Friday, April 18, 2014
Many of the cases we study in my M&A course and in Corporations stem from the mid-1980s when the "bust-up deal" was the order of the day. It's often surprising to law students that a corporation might be "worth more dead than alive" (gratuitous reference to Other People's Money). The bust-up might well be a thing of the 1980s and not really on too many agendas these days, but that doesn't mean there aren't real candidates.
Take for example Yahoo! It's core business is pretty much worthless:
Yahoo! Inc.’s market value has doubled since Marissa Mayer took over as chief executive officer, which you might think would be cause for celebration. But more than all of those gains can be attributed to the gangbuster growth of Alibaba Group Holding Ltd. and Yahoo Japan Corp., two thriving companies that are part-owned by Yahoo. In other words, the implied market value of the rest of Yahoo has collapsed during Mayer’s tenure, and might even be negative.
Alibaba is valued at about $153 billion, according to analysts surveyed by Bloomberg News. Yahoo itself is worth about $39 billion as of this writing and this includes its ownership of about 24 percent of Alibaba. If you subtract that out you are left with a company that’s worth just a little more than $2 billion -- less than AOL Inc., Groupon Inc., or Zynga Inc.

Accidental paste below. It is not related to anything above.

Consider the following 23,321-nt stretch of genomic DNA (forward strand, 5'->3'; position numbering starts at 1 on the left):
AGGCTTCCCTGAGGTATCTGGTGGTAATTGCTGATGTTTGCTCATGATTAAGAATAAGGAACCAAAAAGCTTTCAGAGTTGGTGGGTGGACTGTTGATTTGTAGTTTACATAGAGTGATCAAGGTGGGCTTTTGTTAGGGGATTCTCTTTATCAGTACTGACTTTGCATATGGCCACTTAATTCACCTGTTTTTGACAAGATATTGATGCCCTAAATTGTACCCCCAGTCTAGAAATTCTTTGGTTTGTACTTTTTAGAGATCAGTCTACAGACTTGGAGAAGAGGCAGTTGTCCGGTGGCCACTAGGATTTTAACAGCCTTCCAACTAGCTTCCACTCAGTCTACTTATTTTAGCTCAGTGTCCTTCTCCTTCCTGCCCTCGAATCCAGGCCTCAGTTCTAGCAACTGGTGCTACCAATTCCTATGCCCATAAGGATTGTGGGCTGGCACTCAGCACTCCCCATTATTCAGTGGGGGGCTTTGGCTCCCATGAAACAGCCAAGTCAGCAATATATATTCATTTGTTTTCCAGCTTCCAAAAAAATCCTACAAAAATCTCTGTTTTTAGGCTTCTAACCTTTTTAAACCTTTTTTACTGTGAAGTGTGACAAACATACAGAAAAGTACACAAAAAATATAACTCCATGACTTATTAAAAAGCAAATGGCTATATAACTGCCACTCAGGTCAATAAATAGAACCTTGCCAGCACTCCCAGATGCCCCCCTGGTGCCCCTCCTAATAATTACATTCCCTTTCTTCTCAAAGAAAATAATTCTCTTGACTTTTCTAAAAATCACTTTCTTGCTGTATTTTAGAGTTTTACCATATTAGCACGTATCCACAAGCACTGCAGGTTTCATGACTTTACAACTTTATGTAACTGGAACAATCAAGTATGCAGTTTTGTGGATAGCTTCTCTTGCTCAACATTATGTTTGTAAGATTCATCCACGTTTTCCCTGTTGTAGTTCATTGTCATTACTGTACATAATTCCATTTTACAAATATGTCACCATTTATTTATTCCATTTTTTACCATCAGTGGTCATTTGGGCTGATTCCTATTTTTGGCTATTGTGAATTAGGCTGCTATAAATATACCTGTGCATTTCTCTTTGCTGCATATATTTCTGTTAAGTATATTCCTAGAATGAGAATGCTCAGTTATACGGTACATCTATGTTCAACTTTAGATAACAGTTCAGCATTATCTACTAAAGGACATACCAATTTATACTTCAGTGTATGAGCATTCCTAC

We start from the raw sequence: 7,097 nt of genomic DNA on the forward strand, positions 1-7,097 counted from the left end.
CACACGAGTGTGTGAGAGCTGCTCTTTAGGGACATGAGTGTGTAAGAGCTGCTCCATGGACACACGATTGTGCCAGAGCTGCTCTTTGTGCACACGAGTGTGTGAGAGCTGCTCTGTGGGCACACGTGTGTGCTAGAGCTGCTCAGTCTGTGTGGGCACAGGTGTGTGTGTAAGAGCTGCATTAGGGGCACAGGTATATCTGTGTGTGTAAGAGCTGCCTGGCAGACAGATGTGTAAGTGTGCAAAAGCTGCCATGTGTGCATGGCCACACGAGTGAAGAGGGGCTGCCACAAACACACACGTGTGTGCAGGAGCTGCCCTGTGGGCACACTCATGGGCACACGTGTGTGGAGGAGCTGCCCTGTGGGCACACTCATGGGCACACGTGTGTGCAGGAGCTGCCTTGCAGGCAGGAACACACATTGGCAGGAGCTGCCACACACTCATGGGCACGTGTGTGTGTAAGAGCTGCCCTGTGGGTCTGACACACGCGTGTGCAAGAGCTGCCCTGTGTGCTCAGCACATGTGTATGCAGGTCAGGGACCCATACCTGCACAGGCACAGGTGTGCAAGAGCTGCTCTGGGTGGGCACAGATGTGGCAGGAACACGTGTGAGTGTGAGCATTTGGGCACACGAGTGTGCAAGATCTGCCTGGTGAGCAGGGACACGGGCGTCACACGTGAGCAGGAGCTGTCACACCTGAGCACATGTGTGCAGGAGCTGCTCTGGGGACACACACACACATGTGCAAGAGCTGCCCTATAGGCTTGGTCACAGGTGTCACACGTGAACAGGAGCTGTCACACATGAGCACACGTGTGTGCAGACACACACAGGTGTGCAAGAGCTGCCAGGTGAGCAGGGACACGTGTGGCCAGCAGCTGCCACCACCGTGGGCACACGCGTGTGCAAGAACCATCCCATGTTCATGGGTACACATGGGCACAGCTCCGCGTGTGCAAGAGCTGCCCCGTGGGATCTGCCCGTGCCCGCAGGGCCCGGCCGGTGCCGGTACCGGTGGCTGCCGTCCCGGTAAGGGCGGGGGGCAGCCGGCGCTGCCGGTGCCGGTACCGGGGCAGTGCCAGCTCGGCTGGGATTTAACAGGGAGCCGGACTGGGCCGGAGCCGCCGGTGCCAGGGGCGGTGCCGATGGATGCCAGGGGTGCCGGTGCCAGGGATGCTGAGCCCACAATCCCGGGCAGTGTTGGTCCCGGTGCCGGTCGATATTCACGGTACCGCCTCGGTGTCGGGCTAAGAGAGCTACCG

Yahoo also has a 35 percent stake in Yahoo Japan, a publicly traded company now valued at about $32.3 billion. Subtract out Yahoo’s stake and this means that investors seem to value Yahoo’s own business at less than nothing -- not what you would expect from a profitable enterprise.
All those people, doing all that purple work...for nothing. That can't be true. There must be some value left if one were to liquidate Yahoo's positions in both Alibaba and Yahoo Japan. Of course, all that value will remain trapped. If the hostile bid were really still a viable option, one would think that Yahoo would be an obvious choice. In any event, for young lawyers and law students looking for an example of what potential bust-up targets look like, there's one.